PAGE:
The Sound I Saw is the best example I have encountered of a photographic sequence. Most sequences fail at either establishing solid photo-to-photo connections, or at producing a satisfying unified work in the sequence as a whole. And text, when provided, usually either serves to cover some gap in the photos’ ability to depict and explain, or else establishes a tenuous bridge between the photographs and some theoretical justification for the sequence — which is more often than not absurd, patronizing, or pandering. The Sound I Saw avoids all these traps.
Part of the reason it is able to do so is that, as I mentioned, it presents to the viewer a record of experience. When looking at the photos that show work, and reading the text that describes work, one feels work — its cost in fatigue, the weight of its necessity, its exertion, its sweat. This experience of work is contiguous across manual labor and the work of musicians performing on stage. DeCarava pays the same kind and degree of attention to the laborer’s tool and the musician’s instrument. And sweat — in The Sound I Saw, sweat takes on a spiritual or religious dimension, almost like a communion:
to rest and drop the two shovels
must use back to back
and in his place of something
good enough to breathe bittersweet
and the drag gigs that never end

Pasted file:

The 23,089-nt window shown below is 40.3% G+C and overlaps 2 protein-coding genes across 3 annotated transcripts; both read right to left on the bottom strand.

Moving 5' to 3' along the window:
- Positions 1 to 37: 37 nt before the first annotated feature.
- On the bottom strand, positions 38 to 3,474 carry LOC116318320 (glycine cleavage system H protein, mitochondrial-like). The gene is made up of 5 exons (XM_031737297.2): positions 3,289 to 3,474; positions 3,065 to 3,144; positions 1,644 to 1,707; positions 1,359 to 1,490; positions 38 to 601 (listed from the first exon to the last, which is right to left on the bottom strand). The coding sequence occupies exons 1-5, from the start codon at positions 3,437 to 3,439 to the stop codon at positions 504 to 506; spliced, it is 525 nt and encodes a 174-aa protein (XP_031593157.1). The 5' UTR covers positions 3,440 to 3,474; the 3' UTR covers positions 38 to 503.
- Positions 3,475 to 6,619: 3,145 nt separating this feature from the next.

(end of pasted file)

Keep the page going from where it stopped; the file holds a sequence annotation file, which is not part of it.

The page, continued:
(DeCarava’s depictions of play are equally profound, but I think less singular. Many photographers have done an excellent job of recording children at play, adults caught up in dance, etc. It is less common to see work presented in a way that cuts past our tendency to objectify and to distance ourselves from our experiences of strain and pain.)
Corollary to work is an awareness of the class and racial context in which work takes place, which DeCarava conveys in images of subtle severity. The hand of a man glimpsed in the backseat of a car is minimal, indeed not far from the very edge of recognizability, but elegant and eloquent in the reality it expresses, of the distance between the rich and the rest of us. Equally eloquent are the pale faces of well-dressed men who avoid the camera’s gaze — and the photographer’s gaze, and all that implies.